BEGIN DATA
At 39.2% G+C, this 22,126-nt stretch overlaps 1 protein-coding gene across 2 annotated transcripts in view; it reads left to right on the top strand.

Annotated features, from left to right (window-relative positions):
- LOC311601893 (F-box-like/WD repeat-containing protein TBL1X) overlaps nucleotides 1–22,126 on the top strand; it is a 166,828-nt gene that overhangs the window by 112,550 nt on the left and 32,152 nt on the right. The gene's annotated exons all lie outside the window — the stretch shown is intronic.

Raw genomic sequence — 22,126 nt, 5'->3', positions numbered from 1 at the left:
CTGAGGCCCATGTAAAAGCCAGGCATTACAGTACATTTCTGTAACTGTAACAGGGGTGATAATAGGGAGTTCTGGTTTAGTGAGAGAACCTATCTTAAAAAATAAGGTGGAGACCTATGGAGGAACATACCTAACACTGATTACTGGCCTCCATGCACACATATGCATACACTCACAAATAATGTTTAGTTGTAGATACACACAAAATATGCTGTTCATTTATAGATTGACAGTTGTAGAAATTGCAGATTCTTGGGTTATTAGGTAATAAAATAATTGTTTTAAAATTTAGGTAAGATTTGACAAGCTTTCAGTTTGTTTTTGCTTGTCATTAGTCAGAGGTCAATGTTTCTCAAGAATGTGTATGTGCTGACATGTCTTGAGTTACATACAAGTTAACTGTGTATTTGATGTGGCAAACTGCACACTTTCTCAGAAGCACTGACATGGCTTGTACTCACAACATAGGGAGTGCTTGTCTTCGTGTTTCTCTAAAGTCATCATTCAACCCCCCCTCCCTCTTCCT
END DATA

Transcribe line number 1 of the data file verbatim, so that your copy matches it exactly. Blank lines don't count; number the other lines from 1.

At 39.2% G+C, this 22,126-nt stretch overlaps 1 protein-coding gene across 2 annotated transcripts in view; it reads left to right on the top strand.